Additionally, it's totally unsurprising to me that hospital stays associated with c-sections are longer than those associated with vaginal delivery.  Hospitals are legally required to let you stay twice as long after a c/s as they are after a vaginal delivery. 

 

C-section is correlated with higher risks, but I wonder how many of those risks are related to confounding factors.  I'd love to see a breakdown of indications for c-section, and the outcomes of those sections.  My suspicion is that c/s performed on maternal request, or for indications without implications for maternal health (like breech positioning) have outcomes that are pretty similar to uncomplicated vaginal delivery in the long-term (after the first month or so).  The short-term, of course, is going to look very different.

 

I've had one complicated (instrumental) vaginal delivery and one medically indicated c-section.  I preferred the c-section, frankly.  It was a lot easier for me to deal with the scar on my belly than it was to deal with labial and perineal tearing, both physically and psychologically.  I think most people (me included) would prefer uncomplicated vaginal delivery, but sometimes there comes a point when you realize that it's not going to go that way and you need to redo your math.  When DS was born, I was really grateful to the OB who "let" me push for five hours, with a failed epidural and a mounting fever.  After DD's birth, I realized that some things about DS's arrival were really dumb and dangerous.  I should probably have had a c-section.  In the end, everything turned out fine (after the first month or so), but there were some significant risks to both of us, which I would not choose to run again.  I wish I hadn't been so unreasonably frightened of surgery.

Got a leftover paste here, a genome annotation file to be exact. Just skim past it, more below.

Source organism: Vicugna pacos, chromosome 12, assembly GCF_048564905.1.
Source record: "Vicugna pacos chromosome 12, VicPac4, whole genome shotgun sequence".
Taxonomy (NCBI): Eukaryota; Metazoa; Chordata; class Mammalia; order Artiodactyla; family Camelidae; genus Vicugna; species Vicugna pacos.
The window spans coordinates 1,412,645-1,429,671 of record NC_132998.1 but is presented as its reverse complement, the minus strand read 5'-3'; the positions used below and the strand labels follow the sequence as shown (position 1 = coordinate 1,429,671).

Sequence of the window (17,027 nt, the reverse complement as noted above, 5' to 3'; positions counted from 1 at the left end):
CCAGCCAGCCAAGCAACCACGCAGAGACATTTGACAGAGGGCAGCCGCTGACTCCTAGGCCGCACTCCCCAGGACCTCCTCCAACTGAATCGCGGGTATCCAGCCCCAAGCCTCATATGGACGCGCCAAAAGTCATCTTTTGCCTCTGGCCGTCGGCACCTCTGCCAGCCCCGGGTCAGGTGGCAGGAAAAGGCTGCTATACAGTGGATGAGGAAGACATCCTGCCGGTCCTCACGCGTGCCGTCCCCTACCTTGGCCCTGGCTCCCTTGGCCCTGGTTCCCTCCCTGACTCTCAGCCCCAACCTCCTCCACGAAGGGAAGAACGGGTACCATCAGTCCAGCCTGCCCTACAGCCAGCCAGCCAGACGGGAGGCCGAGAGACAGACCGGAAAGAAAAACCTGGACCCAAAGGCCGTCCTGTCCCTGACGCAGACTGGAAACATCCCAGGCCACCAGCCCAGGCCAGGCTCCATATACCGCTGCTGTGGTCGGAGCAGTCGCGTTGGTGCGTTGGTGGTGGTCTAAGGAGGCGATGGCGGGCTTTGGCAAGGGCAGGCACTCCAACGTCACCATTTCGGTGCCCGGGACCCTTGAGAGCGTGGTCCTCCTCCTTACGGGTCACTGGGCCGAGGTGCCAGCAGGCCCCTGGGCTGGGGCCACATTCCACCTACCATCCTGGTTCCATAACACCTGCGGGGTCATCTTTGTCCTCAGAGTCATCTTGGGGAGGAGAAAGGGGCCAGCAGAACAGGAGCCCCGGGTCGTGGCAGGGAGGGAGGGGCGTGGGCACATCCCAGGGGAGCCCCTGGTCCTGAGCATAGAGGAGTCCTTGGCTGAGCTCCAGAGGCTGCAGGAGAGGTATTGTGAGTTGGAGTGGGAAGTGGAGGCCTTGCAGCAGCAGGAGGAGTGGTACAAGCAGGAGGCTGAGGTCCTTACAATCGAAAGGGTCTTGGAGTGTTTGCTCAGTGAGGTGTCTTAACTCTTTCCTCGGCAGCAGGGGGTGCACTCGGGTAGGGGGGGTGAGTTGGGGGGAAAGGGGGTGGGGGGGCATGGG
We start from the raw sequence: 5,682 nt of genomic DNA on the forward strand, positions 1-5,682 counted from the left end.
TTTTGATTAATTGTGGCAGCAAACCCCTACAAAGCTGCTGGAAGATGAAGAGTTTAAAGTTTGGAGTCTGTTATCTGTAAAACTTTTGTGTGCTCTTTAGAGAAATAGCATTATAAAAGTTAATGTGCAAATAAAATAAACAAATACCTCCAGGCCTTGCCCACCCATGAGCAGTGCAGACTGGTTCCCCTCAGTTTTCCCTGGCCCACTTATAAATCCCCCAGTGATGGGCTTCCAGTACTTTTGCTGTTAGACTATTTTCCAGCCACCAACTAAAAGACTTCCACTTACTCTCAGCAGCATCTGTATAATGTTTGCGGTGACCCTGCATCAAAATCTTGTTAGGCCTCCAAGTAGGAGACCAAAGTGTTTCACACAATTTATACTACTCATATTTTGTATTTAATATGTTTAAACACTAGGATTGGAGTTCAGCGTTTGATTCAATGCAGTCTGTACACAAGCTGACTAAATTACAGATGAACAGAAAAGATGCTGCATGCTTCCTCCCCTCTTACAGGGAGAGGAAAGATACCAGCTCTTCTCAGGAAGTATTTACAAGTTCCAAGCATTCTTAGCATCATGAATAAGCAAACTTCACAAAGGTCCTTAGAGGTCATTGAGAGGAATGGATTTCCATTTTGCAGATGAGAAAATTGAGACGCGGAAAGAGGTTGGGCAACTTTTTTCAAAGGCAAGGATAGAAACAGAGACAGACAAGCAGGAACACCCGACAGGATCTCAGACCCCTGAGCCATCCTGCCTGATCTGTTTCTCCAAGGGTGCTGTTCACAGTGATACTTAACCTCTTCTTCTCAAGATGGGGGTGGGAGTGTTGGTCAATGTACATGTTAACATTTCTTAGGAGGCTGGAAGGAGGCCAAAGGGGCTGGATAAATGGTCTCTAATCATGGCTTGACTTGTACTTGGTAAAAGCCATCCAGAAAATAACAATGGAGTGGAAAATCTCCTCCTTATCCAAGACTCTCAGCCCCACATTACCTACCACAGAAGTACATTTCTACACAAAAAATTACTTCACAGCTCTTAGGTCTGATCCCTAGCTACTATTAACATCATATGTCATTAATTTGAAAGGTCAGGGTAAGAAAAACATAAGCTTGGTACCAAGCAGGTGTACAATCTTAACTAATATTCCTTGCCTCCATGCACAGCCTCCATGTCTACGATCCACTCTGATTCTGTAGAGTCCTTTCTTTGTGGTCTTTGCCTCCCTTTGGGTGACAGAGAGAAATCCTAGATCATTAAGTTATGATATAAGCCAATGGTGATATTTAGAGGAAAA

Overall, I think we women and babies would benefit from more frank, accurate, unemotional discussions of c-section.  We largely can't make our decisions about how we deliver on the basis of statistics, we have to consider our own situations, and we won't necessarily even know what those situations are going to be until we're in them.

post #92 of 105
Quote:
Originally Posted by MeepyCat View Post
 

 

Overall, I think we women and babies would benefit from more frank, accurate, unemotional discussions of c-section.  We largely can't make our decisions about how we deliver on the basis of statistics, we have to consider our own situations, and we won't necessarily even know what those situations are going to be until we're in them.

MeepyCat, I love your whole post, but especially this. C-sections arise out of so many different individual situations. Let's find models of care that can help all women have better births, even when really difficult decisions are inevitable and trauma is unavoidable.

post #93 of 105
Q

Edited by member234098 - 5/23/12 at 5:39pm